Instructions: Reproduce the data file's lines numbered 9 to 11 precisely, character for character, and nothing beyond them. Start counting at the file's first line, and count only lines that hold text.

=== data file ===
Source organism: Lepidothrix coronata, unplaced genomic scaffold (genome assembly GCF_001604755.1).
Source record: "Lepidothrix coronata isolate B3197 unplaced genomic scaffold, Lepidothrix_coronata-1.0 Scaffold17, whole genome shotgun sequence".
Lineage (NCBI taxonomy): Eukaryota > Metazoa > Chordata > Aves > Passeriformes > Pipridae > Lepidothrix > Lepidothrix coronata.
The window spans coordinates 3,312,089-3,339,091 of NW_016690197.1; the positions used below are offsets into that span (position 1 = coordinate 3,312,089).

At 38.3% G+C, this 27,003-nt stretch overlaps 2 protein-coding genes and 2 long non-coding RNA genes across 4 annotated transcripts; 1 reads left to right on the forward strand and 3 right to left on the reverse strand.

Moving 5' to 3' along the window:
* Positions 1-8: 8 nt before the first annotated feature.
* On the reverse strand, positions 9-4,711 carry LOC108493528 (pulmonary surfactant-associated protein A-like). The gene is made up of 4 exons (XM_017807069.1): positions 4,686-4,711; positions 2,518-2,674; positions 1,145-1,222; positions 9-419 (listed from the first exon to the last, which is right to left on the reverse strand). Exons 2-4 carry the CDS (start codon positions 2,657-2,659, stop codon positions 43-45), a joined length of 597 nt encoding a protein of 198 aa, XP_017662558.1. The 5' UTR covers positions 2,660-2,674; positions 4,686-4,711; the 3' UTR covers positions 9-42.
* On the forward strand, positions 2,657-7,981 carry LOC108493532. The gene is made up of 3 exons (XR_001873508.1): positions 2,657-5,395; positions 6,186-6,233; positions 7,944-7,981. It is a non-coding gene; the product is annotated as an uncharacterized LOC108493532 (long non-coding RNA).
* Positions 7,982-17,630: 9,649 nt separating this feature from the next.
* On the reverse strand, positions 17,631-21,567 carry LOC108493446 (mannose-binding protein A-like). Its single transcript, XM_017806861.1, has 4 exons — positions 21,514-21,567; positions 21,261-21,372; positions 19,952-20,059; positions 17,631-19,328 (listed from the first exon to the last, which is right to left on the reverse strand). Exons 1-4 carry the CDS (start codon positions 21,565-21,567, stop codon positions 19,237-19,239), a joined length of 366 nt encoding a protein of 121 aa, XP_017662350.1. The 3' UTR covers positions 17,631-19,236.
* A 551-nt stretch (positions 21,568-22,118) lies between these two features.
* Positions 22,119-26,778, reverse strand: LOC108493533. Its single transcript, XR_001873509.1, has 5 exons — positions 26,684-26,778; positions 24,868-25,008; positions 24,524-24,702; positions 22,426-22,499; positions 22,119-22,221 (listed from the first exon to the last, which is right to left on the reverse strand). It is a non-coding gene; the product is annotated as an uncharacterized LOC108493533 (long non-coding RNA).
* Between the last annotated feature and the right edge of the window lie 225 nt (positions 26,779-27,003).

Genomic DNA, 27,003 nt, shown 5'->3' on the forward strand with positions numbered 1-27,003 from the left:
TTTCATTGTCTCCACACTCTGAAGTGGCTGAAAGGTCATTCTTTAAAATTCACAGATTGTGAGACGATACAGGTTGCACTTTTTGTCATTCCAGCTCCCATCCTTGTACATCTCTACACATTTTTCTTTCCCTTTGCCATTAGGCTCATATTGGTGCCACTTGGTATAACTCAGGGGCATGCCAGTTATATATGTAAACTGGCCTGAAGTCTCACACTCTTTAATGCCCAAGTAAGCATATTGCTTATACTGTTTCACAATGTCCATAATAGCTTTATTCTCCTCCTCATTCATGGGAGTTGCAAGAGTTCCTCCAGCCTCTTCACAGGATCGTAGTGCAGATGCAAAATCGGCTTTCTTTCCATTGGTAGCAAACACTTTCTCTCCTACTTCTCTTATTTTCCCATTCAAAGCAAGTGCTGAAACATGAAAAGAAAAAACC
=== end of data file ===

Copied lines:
* On the forward strand, positions 2,657-7,981 carry LOC108493532. The gene is made up of 3 exons (XR_001873508.1): positions 2,657-5,395; positions 6,186-6,233; positions 7,944-7,981. It is a non-coding gene; the product is annotated as an uncharacterized LOC108493532 (long non-coding RNA).
* Positions 7,982-17,630: 9,649 nt separating this feature from the next.
* On the reverse strand, positions 17,631-21,567 carry LOC108493446 (mannose-binding protein A-like). Its single transcript, XM_017806861.1, has 4 exons — positions 21,514-21,567; positions 21,261-21,372; positions 19,952-20,059; positions 17,631-19,328 (listed from the first exon to the last, which is right to left on the reverse strand). Exons 1-4 carry the CDS (start codon positions 21,565-21,567, stop codon positions 19,237-19,239), a joined length of 366 nt encoding a protein of 121 aa, XP_017662350.1. The 3' UTR covers positions 17,631-19,236.